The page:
White-light-emitting OLED device 100 includes one or more light-emitting layers to produce white light. In this embodiment, first and second light-emitting layers 134 and 135, respectively, produce light in response to hole-electron recombination and are commonly disposed over hole-transporting layer 132, although hole-transporting layer 132 is not required for the practice of this invention. Useful organic light-emitting materials are well known. As more fully described in U.S. Pat. Nos. 4,769,292 and 5,935,721, each of the light-emitting layers of the organic EL element includes a luminescent or fluorescent material where electroluminescence is produced as a result of electron-hole pair recombination in this region. While light-emitting layers can be comprised of a single material, they more commonly include a host material doped with a guest compound or dopant where light emission comes primarily from the dopant. The non-electroluminescent compound or compounds in the light-emitting layers can be an electron-transporting material, as defined below, a hole-transporting material, as defined above, or another material or combination of materials that support hole-electron recombination. The electroluminescent compounds are usually chosen from highly fluorescent dyes, but phosphorescent compounds, e.g., transition metal complexes as described in WO 98/55561, WO 00/18851, WO 00/57676, and WO 00/70655 are also useful. Electroluminescent compounds can be coated as 0.01 to 50% into the non-electroluminescent component material, but typically coated as 0.01 to 30% and more typically coated as 0.01 to 15% into the non-electroluminescent component. The thickness of the LEL can be any suitable thickness. It can be in the range of from 0.1 mm to 100 mm.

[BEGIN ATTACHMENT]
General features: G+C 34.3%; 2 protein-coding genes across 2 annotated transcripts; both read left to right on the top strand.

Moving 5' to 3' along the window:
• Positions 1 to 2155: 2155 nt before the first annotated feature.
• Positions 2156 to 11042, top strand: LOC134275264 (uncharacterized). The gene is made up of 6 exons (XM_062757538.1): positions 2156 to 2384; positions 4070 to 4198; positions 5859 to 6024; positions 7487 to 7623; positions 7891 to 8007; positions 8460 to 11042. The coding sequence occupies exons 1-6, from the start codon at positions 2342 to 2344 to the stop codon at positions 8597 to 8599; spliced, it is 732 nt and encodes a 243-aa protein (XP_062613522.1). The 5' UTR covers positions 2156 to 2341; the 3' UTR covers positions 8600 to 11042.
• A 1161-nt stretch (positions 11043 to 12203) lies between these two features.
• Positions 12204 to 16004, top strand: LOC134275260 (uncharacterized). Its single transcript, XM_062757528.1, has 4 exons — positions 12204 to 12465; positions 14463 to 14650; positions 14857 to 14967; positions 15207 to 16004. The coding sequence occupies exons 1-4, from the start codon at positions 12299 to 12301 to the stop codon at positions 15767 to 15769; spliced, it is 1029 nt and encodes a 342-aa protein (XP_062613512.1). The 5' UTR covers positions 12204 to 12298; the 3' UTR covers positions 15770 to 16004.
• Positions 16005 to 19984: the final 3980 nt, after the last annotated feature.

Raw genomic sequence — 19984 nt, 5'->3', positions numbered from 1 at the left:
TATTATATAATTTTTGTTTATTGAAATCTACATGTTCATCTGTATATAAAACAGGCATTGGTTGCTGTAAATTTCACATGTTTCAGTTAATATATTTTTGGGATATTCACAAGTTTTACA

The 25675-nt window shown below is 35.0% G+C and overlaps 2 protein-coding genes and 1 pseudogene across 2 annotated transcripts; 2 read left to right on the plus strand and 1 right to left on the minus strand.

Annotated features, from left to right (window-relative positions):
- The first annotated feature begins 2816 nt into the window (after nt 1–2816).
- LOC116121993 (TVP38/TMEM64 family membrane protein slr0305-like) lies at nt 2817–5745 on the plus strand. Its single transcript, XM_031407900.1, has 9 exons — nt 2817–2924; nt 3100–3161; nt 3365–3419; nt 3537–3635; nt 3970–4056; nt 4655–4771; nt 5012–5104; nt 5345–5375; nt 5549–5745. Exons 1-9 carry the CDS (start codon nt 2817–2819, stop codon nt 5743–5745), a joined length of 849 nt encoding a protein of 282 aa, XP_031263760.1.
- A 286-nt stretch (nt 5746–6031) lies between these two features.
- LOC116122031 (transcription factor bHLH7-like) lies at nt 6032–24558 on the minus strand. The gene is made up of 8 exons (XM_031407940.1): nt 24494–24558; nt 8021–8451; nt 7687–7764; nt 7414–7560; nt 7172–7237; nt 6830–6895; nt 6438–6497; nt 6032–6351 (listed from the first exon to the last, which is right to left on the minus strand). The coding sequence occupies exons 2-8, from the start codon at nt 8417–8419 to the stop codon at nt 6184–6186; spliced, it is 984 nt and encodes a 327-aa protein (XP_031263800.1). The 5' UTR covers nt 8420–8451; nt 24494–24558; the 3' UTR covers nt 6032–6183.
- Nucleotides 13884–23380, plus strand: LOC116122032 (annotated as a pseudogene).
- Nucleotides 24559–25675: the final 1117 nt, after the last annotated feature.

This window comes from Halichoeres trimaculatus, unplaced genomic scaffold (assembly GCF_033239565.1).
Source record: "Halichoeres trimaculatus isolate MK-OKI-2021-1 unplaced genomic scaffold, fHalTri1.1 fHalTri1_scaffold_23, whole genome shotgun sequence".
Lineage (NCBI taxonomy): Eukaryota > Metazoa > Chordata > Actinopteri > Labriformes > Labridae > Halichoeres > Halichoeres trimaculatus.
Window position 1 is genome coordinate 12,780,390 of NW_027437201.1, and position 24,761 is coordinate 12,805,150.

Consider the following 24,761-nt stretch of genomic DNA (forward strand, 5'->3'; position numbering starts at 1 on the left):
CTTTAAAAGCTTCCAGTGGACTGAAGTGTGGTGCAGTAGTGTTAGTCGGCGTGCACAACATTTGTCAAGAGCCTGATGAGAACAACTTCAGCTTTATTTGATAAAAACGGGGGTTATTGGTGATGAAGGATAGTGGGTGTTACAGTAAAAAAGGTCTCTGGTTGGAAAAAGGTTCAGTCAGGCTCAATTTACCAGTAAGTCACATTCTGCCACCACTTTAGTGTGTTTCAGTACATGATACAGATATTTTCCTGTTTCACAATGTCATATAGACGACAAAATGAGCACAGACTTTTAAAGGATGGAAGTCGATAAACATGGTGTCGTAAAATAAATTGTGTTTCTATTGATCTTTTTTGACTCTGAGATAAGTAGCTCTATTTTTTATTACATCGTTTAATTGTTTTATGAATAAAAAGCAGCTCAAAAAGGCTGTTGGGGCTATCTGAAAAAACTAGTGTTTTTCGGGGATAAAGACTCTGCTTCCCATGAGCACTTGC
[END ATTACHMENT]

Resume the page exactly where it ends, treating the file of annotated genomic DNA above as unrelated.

• [0148]
    Non-electroluminescent compounds and emitting molecules known to be of use include, but are not limited to, those disclosed in U.S. Pat. No. 4,768,292, U.S. Pat. No. 5,141,671, U.S. Pat. No. 5,150,006, U.S. Pat. No. 5,151,629, U.S. Pat. No. 5,405,709, U.S. Pat. No. 5,484,922, U.S. Pat. No. 5,593,788, U.S. Pat. No. 5,645,948, U.S. Pat. No. 5,683,823, U.S. Pat. No. 5,755,999, U.S. Pat. No. 5,928,802, U.S. Pat. No. 5,935,720, U.S. Pat. No. 5,935,721, and U.S. Pat. No. 6,020,078.
  • [0149]